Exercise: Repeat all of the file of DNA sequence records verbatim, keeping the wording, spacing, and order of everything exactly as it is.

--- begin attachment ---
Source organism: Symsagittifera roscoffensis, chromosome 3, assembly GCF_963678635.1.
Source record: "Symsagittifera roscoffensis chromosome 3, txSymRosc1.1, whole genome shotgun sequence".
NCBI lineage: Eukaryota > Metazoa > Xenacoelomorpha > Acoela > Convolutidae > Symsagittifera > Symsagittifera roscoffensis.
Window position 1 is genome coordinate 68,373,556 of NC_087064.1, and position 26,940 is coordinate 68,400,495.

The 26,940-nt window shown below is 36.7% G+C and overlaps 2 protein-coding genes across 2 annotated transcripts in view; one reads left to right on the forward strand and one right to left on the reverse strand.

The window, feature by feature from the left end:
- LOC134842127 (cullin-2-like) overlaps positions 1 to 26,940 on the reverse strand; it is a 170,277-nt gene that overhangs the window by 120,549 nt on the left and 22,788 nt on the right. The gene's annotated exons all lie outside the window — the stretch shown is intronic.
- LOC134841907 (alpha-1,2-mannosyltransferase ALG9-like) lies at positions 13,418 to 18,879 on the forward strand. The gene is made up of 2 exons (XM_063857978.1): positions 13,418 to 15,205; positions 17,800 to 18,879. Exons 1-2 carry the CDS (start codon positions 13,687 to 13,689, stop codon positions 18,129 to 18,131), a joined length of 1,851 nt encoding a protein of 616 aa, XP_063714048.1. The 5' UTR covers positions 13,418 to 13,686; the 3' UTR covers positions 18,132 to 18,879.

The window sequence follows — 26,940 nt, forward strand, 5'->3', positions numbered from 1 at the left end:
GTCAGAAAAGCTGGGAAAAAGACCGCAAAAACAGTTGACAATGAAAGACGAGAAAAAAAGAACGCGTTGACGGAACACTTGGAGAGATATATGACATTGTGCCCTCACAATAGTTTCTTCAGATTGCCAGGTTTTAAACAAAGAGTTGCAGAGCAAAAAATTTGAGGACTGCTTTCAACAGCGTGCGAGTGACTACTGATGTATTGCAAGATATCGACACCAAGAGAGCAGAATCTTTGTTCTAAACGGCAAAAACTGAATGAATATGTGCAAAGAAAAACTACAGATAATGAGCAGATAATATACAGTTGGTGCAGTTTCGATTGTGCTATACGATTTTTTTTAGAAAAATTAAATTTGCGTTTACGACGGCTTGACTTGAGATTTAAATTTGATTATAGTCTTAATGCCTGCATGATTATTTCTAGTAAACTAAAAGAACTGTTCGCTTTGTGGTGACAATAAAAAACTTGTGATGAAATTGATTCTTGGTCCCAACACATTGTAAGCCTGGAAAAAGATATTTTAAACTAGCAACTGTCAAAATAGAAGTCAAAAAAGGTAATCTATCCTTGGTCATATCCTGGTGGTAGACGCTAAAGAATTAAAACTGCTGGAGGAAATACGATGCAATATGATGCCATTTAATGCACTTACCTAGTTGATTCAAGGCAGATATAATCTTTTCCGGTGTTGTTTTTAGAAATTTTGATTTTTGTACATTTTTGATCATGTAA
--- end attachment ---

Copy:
Source organism: Symsagittifera roscoffensis, chromosome 3, assembly GCF_963678635.1.
Source record: "Symsagittifera roscoffensis chromosome 3, txSymRosc1.1, whole genome shotgun sequence".
NCBI lineage: Eukaryota > Metazoa > Xenacoelomorpha > Acoela > Convolutidae > Symsagittifera > Symsagittifera roscoffensis.
Window position 1 is genome coordinate 68,373,556 of NC_087064.1, and position 26,940 is coordinate 68,400,495.

The 26,940-nt window shown below is 36.7% G+C and overlaps 2 protein-coding genes across 2 annotated transcripts in view; one reads left to right on the forward strand and one right to left on the reverse strand.

The window, feature by feature from the left end:
- LOC134842127 (cullin-2-like) overlaps positions 1 to 26,940 on the reverse strand; it is a 170,277-nt gene that overhangs the window by 120,549 nt on the left and 22,788 nt on the right. The gene's annotated exons all lie outside the window — the stretch shown is intronic.
- LOC134841907 (alpha-1,2-mannosyltransferase ALG9-like) lies at positions 13,418 to 18,879 on the forward strand. The gene is made up of 2 exons (XM_063857978.1): positions 13,418 to 15,205; positions 17,800 to 18,879. Exons 1-2 carry the CDS (start codon positions 13,687 to 13,689, stop codon positions 18,129 to 18,131), a joined length of 1,851 nt encoding a protein of 616 aa, XP_063714048.1. The 5' UTR covers positions 13,418 to 13,686; the 3' UTR covers positions 18,132 to 18,879.

The window sequence follows — 26,940 nt, forward strand, 5'->3', positions numbered from 1 at the left end:
GTCAGAAAAGCTGGGAAAAAGACCGCAAAAACAGTTGACAATGAAAGACGAGAAAAAAAGAACGCGTTGACGGAACACTTGGAGAGATATATGACATTGTGCCCTCACAATAGTTTCTTCAGATTGCCAGGTTTTAAACAAAGAGTTGCAGAGCAAAAAATTTGAGGACTGCTTTCAACAGCGTGCGAGTGACTACTGATGTATTGCAAGATATCGACACCAAGAGAGCAGAATCTTTGTTCTAAACGGCAAAAACTGAATGAATATGTGCAAAGAAAAACTACAGATAATGAGCAGATAATATACAGTTGGTGCAGTTTCGATTGTGCTATACGATTTTTTTTAGAAAAATTAAATTTGCGTTTACGACGGCTTGACTTGAGATTTAAATTTGATTATAGTCTTAATGCCTGCATGATTATTTCTAGTAAACTAAAAGAACTGTTCGCTTTGTGGTGACAATAAAAAACTTGTGATGAAATTGATTCTTGGTCCCAACACATTGTAAGCCTGGAAAAAGATATTTTAAACTAGCAACTGTCAAAATAGAAGTCAAAAAAGGTAATCTATCCTTGGTCATATCCTGGTGGTAGACGCTAAAGAATTAAAACTGCTGGAGGAAATACGATGCAATATGATGCCATTTAATGCACTTACCTAGTTGATTCAAGGCAGATATAATCTTTTCCGGTGTTGTTTTTAGAAATTTTGATTTTTGTACATTTTTGATCATGTAA